Human ovarian cancer cells usually have multiple specific chromosomal deletions which can be detected by cytogenetic analysis or molecular techniques. Tumour suppressor genes might be located in these deleted chromosomal segments. The importance of these different loci is usually estimated from the frequency with which they are deleted. Here we report a 59% loss of heterozygosity for chromosome 19 in the DNA of human invasive epithelial ovarian cancer from a series of 37 patients. In all cases informative on both chromosomal arms a subchromosomal loss is observed. Analysis of the same tumours for chromosome 17p and 11p loss suggests that loss of chromosome 19p/q is less important than 17p loss, but more important than 11p loss. The deletion of chromosome 19q seems to be associated with distant, hematogeneous metastasis (stage IV). In two patients with high grade tumours, the deletion involves a rearrangement of the insulin receptor locus (19p13.3). This suggests that some of the previously described frequent cytogenetic 19p+ markers and 19p13.3 breaks observed in high grade ovarian cancers, might actually occur in the insulin receptor gene.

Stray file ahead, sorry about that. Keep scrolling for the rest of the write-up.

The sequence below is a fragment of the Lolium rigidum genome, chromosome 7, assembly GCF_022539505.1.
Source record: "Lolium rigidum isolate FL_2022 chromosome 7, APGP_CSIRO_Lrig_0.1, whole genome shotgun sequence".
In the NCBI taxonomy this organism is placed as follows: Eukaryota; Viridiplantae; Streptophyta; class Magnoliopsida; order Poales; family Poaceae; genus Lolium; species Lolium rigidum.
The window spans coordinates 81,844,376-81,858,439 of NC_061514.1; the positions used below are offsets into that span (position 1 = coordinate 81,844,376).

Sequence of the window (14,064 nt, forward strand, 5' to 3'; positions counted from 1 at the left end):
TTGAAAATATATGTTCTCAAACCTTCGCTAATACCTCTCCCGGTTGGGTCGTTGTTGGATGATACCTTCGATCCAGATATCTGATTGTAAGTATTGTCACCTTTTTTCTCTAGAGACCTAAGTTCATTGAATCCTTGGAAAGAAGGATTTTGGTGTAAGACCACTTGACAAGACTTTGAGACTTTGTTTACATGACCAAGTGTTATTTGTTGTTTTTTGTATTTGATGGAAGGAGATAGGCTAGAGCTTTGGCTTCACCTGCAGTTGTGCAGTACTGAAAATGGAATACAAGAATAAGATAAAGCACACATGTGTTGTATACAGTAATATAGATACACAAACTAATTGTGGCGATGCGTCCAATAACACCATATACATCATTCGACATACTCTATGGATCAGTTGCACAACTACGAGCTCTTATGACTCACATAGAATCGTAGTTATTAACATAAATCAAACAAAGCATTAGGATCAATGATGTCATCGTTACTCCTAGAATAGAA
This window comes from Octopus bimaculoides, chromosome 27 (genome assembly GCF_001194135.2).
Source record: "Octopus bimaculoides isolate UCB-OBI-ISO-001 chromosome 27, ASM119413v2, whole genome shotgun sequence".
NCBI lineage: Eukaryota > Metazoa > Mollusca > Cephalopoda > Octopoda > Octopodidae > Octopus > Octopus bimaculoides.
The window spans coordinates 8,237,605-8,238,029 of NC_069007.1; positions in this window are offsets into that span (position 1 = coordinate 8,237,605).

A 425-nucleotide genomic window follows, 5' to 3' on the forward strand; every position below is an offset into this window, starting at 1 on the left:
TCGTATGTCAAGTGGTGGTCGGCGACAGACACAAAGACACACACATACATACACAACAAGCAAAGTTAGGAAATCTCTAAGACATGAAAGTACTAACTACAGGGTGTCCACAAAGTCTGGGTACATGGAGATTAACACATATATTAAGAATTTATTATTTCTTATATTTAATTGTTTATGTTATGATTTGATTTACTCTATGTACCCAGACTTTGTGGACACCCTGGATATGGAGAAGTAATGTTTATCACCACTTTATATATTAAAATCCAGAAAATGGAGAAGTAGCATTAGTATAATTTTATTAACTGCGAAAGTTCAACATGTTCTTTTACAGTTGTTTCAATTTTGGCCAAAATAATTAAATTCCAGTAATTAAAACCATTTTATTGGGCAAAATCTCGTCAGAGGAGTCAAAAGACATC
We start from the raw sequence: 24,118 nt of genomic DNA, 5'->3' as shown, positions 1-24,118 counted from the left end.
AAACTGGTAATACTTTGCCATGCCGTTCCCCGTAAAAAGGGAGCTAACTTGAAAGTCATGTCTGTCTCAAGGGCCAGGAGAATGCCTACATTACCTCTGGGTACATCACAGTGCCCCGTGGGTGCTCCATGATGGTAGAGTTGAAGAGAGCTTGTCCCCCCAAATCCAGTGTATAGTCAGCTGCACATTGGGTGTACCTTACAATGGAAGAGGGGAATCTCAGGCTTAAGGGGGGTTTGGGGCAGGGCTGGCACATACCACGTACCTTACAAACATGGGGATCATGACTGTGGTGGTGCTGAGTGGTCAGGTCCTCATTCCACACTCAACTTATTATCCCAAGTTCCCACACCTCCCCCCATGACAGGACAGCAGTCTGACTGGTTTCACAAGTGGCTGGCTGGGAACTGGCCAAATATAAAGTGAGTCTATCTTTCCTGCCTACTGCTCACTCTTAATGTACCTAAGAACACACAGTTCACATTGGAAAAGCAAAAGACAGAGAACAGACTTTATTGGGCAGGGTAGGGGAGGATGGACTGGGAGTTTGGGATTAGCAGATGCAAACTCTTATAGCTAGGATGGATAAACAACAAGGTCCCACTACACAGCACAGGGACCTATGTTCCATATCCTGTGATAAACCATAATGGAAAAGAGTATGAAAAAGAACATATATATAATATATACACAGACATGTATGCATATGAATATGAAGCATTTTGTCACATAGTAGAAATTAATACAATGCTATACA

|Number of pages||8|
|Publication status||Published - 1995|
Bibliographical noteOncogene 11,2,351-358, 1995
- Chromosome Deletion
- Human ovarian cancer cells